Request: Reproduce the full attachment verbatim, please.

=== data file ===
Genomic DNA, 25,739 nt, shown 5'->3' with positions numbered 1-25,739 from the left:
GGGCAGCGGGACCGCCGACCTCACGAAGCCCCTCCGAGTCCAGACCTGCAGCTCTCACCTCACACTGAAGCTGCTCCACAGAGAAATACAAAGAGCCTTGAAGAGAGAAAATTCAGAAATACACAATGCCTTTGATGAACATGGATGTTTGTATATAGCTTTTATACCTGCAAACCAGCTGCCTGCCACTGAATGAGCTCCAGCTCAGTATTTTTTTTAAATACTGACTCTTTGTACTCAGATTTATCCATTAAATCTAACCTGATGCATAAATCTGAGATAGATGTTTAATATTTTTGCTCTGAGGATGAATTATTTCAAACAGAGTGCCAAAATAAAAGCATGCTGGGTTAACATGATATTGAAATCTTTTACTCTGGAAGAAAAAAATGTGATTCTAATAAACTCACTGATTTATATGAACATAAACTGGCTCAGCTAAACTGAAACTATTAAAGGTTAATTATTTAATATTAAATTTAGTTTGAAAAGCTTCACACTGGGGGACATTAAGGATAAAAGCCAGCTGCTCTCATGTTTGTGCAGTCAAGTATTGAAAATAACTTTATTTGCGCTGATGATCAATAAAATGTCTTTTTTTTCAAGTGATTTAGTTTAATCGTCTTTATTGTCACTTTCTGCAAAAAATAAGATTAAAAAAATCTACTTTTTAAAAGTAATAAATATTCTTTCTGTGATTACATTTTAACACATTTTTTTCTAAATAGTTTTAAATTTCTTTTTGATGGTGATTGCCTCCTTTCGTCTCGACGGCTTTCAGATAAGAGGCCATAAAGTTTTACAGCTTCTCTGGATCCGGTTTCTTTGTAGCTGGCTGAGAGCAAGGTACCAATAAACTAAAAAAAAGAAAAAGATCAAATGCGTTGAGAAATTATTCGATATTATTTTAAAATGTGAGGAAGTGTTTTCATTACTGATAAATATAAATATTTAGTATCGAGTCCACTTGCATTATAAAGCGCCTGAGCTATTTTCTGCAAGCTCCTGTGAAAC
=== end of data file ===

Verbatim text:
Genomic DNA, 25,739 nt, shown 5'->3' with positions numbered 1-25,739 from the left:
GGGCAGCGGGACCGCCGACCTCACGAAGCCCCTCCGAGTCCAGACCTGCAGCTCTCACCTCACACTGAAGCTGCTCCACAGAGAAATACAAAGAGCCTTGAAGAGAGAAAATTCAGAAATACACAATGCCTTTGATGAACATGGATGTTTGTATATAGCTTTTATACCTGCAAACCAGCTGCCTGCCACTGAATGAGCTCCAGCTCAGTATTTTTTTTAAATACTGACTCTTTGTACTCAGATTTATCCATTAAATCTAACCTGATGCATAAATCTGAGATAGATGTTTAATATTTTTGCTCTGAGGATGAATTATTTCAAACAGAGTGCCAAAATAAAAGCATGCTGGGTTAACATGATATTGAAATCTTTTACTCTGGAAGAAAAAAATGTGATTCTAATAAACTCACTGATTTATATGAACATAAACTGGCTCAGCTAAACTGAAACTATTAAAGGTTAATTATTTAATATTAAATTTAGTTTGAAAAGCTTCACACTGGGGGACATTAAGGATAAAAGCCAGCTGCTCTCATGTTTGTGCAGTCAAGTATTGAAAATAACTTTATTTGCGCTGATGATCAATAAAATGTCTTTTTTTTCAAGTGATTTAGTTTAATCGTCTTTATTGTCACTTTCTGCAAAAAATAAGATTAAAAAAATCTACTTTTTAAAAGTAATAAATATTCTTTCTGTGATTACATTTTAACACATTTTTTTCTAAATAGTTTTAAATTTCTTTTTGATGGTGATTGCCTCCTTTCGTCTCGACGGCTTTCAGATAAGAGGCCATAAAGTTTTACAGCTTCTCTGGATCCGGTTTCTTTGTAGCTGGCTGAGAGCAAGGTACCAATAAACTAAAAAAAAGAAAAAGATCAAATGCGTTGAGAAATTATTCGATATTATTTTAAAATGTGAGGAAGTGTTTTCATTACTGATAAATATAAATATTTAGTATCGAGTCCACTTGCATTATAAAGCGCCTGAGCTATTTTCTGCAAGCTCCTGTGAAAC